People with disabilities are missing medical appointments and becoming isolated in their own homes due to a change in the way they can access their NDIS funding, advocates say.
In July this year the National Disability Insurance Agency changed the way people with disabilities could claim funding for transport, banning transport costs being claimed under participants' core support funding.
In the past, if a participant's transport funding ran out, they could use the larger core support funding pool to get themselves out of the house, to medical appointments, social events and other activities.
"It does nothing but create anxiety," said Grieg Chapman, advocate at ACT Disability Aged Care Advocacy Service. Mr Chapman said the change has been hard to understand by some people with disabilities, who now face paying for transport on low incomes.
"Once it's explained, they're really unhappy about it. Most of my clients are on the disability support pension, so they live sparingly.
"The problem is the NDIS, as great as it is with giving people opportunities to access therapies they probably didn't think about prior to NDIS, it becomes difficult to get there because they have to start putting their hand in their pocket to get there, which they don't have a lot of."
The issue is a particular worry in Canberra, which is a most car-dependent city, and where not all public transport is accessible.
Mr Chapman is worried people with disabilities are missing out on appointments and activities due to the cost of getting to them.
"They've said they won't attend, they can't afford to attend, they're concerned about using their budget too quickly."
As well as the isolation and health issues related to people with disabilities, Mr Chapman is deeply concerned that people with disabilities may get themselves into debt in order to pay to keep up with their commitments.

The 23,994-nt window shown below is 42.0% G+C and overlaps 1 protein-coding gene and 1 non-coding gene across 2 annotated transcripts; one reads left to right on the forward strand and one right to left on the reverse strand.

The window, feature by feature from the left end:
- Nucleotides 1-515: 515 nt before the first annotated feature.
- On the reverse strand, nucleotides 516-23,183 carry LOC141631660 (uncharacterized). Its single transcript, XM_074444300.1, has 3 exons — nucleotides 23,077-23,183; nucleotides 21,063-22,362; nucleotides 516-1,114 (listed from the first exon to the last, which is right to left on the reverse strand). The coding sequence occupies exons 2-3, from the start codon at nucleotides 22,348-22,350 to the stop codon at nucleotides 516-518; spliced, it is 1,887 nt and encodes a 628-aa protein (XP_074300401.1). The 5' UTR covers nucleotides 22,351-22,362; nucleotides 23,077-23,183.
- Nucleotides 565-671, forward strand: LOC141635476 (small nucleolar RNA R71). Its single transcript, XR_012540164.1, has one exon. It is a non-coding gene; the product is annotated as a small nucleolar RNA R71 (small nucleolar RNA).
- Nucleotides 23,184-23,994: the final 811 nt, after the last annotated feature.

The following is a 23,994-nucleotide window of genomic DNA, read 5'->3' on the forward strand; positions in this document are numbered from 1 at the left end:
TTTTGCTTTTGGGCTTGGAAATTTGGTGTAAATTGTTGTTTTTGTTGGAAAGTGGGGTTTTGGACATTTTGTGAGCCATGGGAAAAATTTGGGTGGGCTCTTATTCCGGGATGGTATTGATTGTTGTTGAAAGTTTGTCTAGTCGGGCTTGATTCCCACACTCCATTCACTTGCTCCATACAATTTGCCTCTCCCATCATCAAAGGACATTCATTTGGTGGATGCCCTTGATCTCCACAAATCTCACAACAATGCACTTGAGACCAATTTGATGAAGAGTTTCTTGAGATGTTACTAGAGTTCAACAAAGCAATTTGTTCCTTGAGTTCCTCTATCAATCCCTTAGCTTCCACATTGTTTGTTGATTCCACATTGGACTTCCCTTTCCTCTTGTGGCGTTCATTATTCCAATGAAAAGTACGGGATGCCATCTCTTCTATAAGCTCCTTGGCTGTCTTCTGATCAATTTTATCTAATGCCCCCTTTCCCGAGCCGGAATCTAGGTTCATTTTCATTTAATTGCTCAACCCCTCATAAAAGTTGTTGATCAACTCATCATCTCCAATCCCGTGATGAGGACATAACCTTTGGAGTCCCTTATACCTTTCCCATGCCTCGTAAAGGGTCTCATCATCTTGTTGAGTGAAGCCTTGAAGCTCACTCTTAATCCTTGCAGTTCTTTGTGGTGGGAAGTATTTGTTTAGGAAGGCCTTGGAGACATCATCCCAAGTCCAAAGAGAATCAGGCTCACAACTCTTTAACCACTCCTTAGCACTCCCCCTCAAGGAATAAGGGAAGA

More than 30 local organisations met at a forum on November 8 to discuss issues around transport and the NDIS, sending a letter to the agency's chief executive Martin Hoffman outlining their concerns.
In reply, Mr Hoffman maintained the rules had not necessarily been changed but had been clarified, meaning that claiming transport costs under the core support budget is "now contrary to the current NDIS rules".
He acknowledged the change meant participants and providers would need to change their approach.
The response was "very disappointing," Mr Chapman said.
Bill Aldcroft, business development manager at QuestCare, an ACT-based disability service provider, said the ruling put him in a difficult position - legally he had to obey the rule, but it is hard to know his clients are missing out on transport they could previously use.
"We can't do a good service," Mr Aldcroft said.
The decision also made it difficult for providers to be able to know how many staff to employ and know that the NDIS funding would cover the costs of the services provided. The letter sent to the NDIS boss said providers risked insolvency by absorbing the costs associated with transporting clients.
Mr Aldcroft and Mr Chapman were part of a round table meeting with Canberra MP Alicia Payne and Labor's spokesman on NDIS issues Bill Shorten on Tuesday.
"The broader issue probably is to do with the pricing guide and the fact that adequate funding for transport isn't being provided," Ms Payne said.
"But the immediate issue is that people have this funding in their core supports, which as of 1 July a sort of NDIA bureaucratic decision has meant that they can longer access that and worse than that they are making providers who are trying to do that feel like criminals for helping people access the services that they need."
In the final parliamentary sitting fortnight, a bipartisan committee looking at issues with NDIS planning recommended that the National Disability Insurance Agency "immediately implement a mechanism to allow participants to pay for transport out of core funding".
A spokesman for Minister Stuart Robert said the government would respond to the committee's report "in due course".
Transport funding has been the subject of reform in recent months, with the federal government committing to re-imburse state and territory governments for taxi subsidy schemes for NDIS participants from January 1 until October 2021, and an increase in the costs that can be claimed for some travel-related items.